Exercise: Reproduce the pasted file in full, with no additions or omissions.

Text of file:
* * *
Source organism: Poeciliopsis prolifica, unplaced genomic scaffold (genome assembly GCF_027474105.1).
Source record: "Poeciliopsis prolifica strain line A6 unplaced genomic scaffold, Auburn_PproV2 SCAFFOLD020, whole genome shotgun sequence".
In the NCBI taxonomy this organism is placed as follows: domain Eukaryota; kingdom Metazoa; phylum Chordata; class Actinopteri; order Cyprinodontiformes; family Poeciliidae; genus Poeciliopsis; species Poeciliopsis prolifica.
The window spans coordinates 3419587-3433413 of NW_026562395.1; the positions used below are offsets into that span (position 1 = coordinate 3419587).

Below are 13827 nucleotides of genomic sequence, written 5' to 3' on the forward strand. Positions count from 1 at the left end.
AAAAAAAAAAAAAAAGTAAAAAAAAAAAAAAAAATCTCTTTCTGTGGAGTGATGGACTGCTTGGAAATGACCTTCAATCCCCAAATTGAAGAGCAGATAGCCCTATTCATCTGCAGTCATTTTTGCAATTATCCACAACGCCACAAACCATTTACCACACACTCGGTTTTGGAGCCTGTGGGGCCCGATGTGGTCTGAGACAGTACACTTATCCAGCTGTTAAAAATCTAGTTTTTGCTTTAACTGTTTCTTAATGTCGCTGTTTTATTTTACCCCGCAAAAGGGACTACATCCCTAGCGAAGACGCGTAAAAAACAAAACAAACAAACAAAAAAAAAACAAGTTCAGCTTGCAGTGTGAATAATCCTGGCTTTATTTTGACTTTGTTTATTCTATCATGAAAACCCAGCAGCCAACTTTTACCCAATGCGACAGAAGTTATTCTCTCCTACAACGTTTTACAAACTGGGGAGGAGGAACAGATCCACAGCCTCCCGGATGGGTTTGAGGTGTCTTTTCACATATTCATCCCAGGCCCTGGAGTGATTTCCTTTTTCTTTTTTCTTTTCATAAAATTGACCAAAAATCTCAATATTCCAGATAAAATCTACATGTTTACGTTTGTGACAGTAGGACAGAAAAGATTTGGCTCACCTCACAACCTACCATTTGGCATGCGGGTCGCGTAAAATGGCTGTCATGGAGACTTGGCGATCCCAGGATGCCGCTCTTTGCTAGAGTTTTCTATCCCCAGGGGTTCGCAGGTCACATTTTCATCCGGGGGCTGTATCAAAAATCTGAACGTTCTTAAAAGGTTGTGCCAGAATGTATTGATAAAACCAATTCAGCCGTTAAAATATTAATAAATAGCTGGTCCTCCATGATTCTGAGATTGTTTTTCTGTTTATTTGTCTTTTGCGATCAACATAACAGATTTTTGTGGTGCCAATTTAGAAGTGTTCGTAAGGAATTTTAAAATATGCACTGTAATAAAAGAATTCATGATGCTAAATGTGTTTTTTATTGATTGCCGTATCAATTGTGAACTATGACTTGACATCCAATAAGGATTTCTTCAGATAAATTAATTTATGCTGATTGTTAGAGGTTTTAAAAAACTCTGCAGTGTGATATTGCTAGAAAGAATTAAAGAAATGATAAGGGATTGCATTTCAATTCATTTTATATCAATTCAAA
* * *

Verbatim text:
Source organism: Poeciliopsis prolifica, unplaced genomic scaffold (genome assembly GCF_027474105.1).
Source record: "Poeciliopsis prolifica strain line A6 unplaced genomic scaffold, Auburn_PproV2 SCAFFOLD020, whole genome shotgun sequence".
In the NCBI taxonomy this organism is placed as follows: domain Eukaryota; kingdom Metazoa; phylum Chordata; class Actinopteri; order Cyprinodontiformes; family Poeciliidae; genus Poeciliopsis; species Poeciliopsis prolifica.
The window spans coordinates 3419587-3433413 of NW_026562395.1; the positions used below are offsets into that span (position 1 = coordinate 3419587).

Below are 13827 nucleotides of genomic sequence, written 5' to 3' on the forward strand. Positions count from 1 at the left end.
AAAAAAAAAAAAAAAGTAAAAAAAAAAAAAAAAATCTCTTTCTGTGGAGTGATGGACTGCTTGGAAATGACCTTCAATCCCCAAATTGAAGAGCAGATAGCCCTATTCATCTGCAGTCATTTTTGCAATTATCCACAACGCCACAAACCATTTACCACACACTCGGTTTTGGAGCCTGTGGGGCCCGATGTGGTCTGAGACAGTACACTTATCCAGCTGTTAAAAATCTAGTTTTTGCTTTAACTGTTTCTTAATGTCGCTGTTTTATTTTACCCCGCAAAAGGGACTACATCCCTAGCGAAGACGCGTAAAAAACAAAACAAACAAACAAAAAAAAAACAAGTTCAGCTTGCAGTGTGAATAATCCTGGCTTTATTTTGACTTTGTTTATTCTATCATGAAAACCCAGCAGCCAACTTTTACCCAATGCGACAGAAGTTATTCTCTCCTACAACGTTTTACAAACTGGGGAGGAGGAACAGATCCACAGCCTCCCGGATGGGTTTGAGGTGTCTTTTCACATATTCATCCCAGGCCCTGGAGTGATTTCCTTTTTCTTTTTTCTTTTCATAAAATTGACCAAAAATCTCAATATTCCAGATAAAATCTACATGTTTACGTTTGTGACAGTAGGACAGAAAAGATTTGGCTCACCTCACAACCTACCATTTGGCATGCGGGTCGCGTAAAATGGCTGTCATGGAGACTTGGCGATCCCAGGATGCCGCTCTTTGCTAGAGTTTTCTATCCCCAGGGGTTCGCAGGTCACATTTTCATCCGGGGGCTGTATCAAAAATCTGAACGTTCTTAAAAGGTTGTGCCAGAATGTATTGATAAAACCAATTCAGCCGTTAAAATATTAATAAATAGCTGGTCCTCCATGATTCTGAGATTGTTTTTCTGTTTATTTGTCTTTTGCGATCAACATAACAGATTTTTGTGGTGCCAATTTAGAAGTGTTCGTAAGGAATTTTAAAATATGCACTGTAATAAAAGAATTCATGATGCTAAATGTGTTTTTTATTGATTGCCGTATCAATTGTGAACTATGACTTGACATCCAATAAGGATTTCTTCAGATAAATTAATTTATGCTGATTGTTAGAGGTTTTAAAAAACTCTGCAGTGTGATATTGCTAGAAAGAATTAAAGAAATGATAAGGGATTGCATTTCAATTCATTTTATATCAATTCAAA